Michael Odiari: It started from seeing the societal issues taking place in our nation and no one really doing anything about it. It was also because of my own personal encounter during a traffic stop. Plus, the experience of trying to handle a traffic ticket afterward. I felt that there was something that we could do or solutions we could find in order to foster safety, streamline everything and improve on the process, especially the interaction between law enforcement and communities. I wanted to try to find a way, a solution, to bridge the gap of communication between the government and community.
Moguldom: What happened during the traffic stop that motivated you to launch this app?
Michael Odiari: It went from the officer asking for a driver’s license and within a split second, I was staring down the barrel of his weapon. Like I always say, I’m the lucky one. Things could have gone down very different for me. Going through that bad experience and then seeing similar situations taking place in other parts of our nation, really caused me to want to take action. At the time, no one was actually providing a solution. My incident gave me a sense of urgency to go find a solution and do something quickly.
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Moguldom: Your incident took place before launching your company in 2018. Since you didn’t have a background in law enforcement, how did you obtain the information you needed for your product?
Michael Odiari: I basically started doing research over a year-and-a-half. I spent 80-plus hours on police ridealongs and also sitting in traffic court doing research and watching the process. I even went to different fire departments and conducted research with them. During that year-and-a-half, I spent a lot of time doing a lot of research.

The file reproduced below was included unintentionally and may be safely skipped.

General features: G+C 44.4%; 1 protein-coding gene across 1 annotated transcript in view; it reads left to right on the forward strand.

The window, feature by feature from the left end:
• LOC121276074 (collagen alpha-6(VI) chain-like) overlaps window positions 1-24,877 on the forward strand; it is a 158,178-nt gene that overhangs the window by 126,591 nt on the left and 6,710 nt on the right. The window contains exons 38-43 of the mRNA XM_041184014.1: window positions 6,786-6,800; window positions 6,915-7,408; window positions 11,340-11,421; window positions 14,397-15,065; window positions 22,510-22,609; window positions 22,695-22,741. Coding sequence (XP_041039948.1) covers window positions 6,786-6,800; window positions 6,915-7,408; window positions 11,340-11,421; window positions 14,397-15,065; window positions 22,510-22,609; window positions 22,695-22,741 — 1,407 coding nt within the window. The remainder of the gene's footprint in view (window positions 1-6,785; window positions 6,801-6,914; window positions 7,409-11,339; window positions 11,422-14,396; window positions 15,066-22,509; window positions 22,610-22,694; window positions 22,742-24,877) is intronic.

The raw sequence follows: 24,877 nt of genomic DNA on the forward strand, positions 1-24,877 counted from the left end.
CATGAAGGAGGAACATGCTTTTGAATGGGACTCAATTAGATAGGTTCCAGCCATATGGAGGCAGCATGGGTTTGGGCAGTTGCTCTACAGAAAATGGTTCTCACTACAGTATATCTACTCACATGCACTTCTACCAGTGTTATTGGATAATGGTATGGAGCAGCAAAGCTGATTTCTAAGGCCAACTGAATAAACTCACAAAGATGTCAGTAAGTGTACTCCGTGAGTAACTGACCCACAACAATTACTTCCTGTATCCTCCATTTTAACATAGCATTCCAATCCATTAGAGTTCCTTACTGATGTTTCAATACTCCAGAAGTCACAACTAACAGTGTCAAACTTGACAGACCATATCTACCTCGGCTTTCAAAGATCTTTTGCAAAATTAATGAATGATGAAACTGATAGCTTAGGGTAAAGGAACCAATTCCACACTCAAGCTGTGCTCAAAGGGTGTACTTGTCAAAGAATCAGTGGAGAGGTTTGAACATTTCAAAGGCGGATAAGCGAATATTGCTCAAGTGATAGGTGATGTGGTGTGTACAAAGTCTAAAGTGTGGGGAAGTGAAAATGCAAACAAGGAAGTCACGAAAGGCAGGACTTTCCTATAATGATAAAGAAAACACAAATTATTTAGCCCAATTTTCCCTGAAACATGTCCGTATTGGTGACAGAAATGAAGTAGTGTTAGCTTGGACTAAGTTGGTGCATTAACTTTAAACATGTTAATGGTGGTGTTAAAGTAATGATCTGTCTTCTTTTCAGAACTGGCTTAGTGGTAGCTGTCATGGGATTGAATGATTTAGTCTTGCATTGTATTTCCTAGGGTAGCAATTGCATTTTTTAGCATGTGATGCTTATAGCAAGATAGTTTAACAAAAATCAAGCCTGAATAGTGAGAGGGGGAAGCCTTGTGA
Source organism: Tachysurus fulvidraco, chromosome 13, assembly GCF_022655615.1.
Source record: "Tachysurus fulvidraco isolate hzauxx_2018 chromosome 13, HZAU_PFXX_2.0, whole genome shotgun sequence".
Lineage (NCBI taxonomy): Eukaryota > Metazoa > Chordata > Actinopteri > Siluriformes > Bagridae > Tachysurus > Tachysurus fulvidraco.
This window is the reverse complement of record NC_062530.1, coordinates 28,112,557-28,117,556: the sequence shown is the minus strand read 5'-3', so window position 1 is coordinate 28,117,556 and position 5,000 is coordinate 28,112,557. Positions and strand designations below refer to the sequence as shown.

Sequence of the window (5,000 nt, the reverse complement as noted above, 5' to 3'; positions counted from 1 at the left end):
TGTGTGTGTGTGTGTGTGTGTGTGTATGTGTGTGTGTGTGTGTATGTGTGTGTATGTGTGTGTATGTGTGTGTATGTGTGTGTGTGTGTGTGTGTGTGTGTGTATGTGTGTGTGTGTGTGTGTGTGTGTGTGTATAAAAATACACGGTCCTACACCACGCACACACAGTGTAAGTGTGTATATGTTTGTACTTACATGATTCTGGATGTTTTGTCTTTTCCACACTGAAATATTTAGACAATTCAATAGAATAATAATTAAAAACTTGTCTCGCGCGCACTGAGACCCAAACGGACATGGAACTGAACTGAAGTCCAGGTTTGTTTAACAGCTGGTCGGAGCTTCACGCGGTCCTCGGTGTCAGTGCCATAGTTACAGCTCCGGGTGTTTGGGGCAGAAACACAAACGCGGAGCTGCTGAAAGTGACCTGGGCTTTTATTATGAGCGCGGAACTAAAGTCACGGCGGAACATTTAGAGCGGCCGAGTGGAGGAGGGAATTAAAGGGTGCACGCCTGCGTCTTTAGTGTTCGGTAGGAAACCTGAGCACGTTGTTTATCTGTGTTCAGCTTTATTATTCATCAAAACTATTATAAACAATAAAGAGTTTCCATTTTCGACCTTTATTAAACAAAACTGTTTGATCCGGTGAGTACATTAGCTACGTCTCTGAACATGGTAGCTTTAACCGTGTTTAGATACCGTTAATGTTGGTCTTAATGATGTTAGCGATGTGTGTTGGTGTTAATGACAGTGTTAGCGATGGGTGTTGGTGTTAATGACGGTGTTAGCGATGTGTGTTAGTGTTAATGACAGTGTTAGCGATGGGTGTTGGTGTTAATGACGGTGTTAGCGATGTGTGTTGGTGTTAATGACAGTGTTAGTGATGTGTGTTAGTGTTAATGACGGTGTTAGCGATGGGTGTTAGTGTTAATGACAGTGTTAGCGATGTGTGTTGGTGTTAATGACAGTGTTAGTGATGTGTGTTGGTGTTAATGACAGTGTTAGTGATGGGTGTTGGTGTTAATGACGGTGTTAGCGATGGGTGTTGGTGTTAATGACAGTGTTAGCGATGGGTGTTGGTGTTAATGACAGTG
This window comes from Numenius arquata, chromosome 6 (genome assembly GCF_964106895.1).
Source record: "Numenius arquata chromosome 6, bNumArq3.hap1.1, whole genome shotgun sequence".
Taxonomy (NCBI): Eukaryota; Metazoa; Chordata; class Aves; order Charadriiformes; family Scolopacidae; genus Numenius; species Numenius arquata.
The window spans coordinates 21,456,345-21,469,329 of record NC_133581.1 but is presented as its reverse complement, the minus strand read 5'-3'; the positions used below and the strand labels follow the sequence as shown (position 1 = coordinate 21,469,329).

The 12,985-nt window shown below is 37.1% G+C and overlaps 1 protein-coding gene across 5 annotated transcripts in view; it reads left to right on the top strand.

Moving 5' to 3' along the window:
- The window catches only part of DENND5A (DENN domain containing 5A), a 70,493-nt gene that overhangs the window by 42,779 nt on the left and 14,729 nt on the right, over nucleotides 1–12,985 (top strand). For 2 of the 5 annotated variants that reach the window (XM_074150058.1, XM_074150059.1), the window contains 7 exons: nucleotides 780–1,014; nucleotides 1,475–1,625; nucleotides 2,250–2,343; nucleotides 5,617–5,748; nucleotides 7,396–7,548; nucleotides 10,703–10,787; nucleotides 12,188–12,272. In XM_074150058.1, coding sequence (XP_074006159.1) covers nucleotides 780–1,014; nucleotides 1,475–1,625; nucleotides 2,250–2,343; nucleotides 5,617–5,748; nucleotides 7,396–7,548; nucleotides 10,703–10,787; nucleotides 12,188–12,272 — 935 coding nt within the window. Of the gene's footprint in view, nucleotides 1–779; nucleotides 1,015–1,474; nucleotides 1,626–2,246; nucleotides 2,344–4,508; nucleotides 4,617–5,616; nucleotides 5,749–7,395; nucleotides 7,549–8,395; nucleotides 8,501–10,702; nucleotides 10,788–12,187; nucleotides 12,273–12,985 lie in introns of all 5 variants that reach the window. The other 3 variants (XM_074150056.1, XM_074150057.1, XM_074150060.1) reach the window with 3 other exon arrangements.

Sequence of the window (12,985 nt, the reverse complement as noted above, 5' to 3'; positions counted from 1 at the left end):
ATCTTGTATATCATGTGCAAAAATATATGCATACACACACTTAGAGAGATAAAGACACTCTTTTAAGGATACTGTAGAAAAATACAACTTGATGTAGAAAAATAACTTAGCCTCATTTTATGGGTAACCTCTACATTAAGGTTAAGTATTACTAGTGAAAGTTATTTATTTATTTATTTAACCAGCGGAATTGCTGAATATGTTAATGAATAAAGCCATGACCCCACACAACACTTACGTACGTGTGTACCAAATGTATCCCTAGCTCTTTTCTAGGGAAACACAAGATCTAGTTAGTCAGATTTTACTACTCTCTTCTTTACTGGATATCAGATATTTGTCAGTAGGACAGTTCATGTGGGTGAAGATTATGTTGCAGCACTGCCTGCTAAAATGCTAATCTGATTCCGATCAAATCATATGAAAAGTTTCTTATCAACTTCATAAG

(We’re) in a space where you don’t see many African Americans entrepreneurs working to solve this problem.Michael Odiari, founder of Check, a tech solution to solve loss of life and inefficiencies with traffic stops and citations.
Moguldom: We see reports throughout the year on people losing their lives during traffic stops. What can your app do to help solve this issue and give users a bit of comfort?
Michael Odiari: Our technology digitizes the entire traffic stops’ process from the initial encounter to handling your citation. For example, if law enforcement were to pull you over for a traffic stop, Check has your back. Before a police officer even approaches your vehicle, you can have a conversation with the officer while they are still in their car via video chat. If the officer does decide to step out and have a conversation, our app can record the encounter. The country’s divided because we are given one perspective and it’s normally the camera of the law enforcement officer. We can now make it better. We can piece the pictures together by providing the motorist’s side as well. That’s one part of what the application does. We also work on streamlining the citation process so everything you can handle with your citation in-person at the courthouse can now be done with our centralized platform.
Moguldom: What has been the response of law enforcement to your solution?